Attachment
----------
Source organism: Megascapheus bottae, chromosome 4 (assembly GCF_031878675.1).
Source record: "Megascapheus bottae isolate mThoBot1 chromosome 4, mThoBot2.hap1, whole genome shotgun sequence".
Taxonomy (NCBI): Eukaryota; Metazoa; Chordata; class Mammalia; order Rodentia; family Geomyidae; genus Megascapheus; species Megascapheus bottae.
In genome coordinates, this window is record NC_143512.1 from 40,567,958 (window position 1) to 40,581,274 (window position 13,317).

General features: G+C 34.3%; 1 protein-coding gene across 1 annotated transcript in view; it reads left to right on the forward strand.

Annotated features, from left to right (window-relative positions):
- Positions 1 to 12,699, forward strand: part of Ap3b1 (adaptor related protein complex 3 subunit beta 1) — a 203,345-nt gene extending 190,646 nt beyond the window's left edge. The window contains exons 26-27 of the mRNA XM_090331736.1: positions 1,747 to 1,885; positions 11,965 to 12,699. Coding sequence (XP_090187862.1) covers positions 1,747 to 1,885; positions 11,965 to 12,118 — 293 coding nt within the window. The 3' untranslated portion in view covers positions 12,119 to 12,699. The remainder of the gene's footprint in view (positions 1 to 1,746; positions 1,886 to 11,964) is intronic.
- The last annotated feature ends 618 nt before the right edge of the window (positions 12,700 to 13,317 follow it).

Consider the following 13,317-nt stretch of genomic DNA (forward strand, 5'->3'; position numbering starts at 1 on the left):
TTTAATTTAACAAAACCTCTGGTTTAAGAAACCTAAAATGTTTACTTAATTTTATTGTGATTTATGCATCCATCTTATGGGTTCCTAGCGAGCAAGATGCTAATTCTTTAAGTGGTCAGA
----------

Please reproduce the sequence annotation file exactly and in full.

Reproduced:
Source organism: Megascapheus bottae, chromosome 4 (assembly GCF_031878675.1).
Source record: "Megascapheus bottae isolate mThoBot1 chromosome 4, mThoBot2.hap1, whole genome shotgun sequence".
Taxonomy (NCBI): Eukaryota; Metazoa; Chordata; class Mammalia; order Rodentia; family Geomyidae; genus Megascapheus; species Megascapheus bottae.
In genome coordinates, this window is record NC_143512.1 from 40,567,958 (window position 1) to 40,581,274 (window position 13,317).

General features: G+C 34.3%; 1 protein-coding gene across 1 annotated transcript in view; it reads left to right on the forward strand.

Annotated features, from left to right (window-relative positions):
- Positions 1 to 12,699, forward strand: part of Ap3b1 (adaptor related protein complex 3 subunit beta 1) — a 203,345-nt gene extending 190,646 nt beyond the window's left edge. The window contains exons 26-27 of the mRNA XM_090331736.1: positions 1,747 to 1,885; positions 11,965 to 12,699. Coding sequence (XP_090187862.1) covers positions 1,747 to 1,885; positions 11,965 to 12,118 — 293 coding nt within the window. The 3' untranslated portion in view covers positions 12,119 to 12,699. The remainder of the gene's footprint in view (positions 1 to 1,746; positions 1,886 to 11,964) is intronic.
- The last annotated feature ends 618 nt before the right edge of the window (positions 12,700 to 13,317 follow it).

Consider the following 13,317-nt stretch of genomic DNA (forward strand, 5'->3'; position numbering starts at 1 on the left):
TTTAATTTAACAAAACCTCTGGTTTAAGAAACCTAAAATGTTTACTTAATTTTATTGTGATTTATGCATCCATCTTATGGGTTCCTAGCGAGCAAGATGCTAATTCTTTAAGTGGTCAGA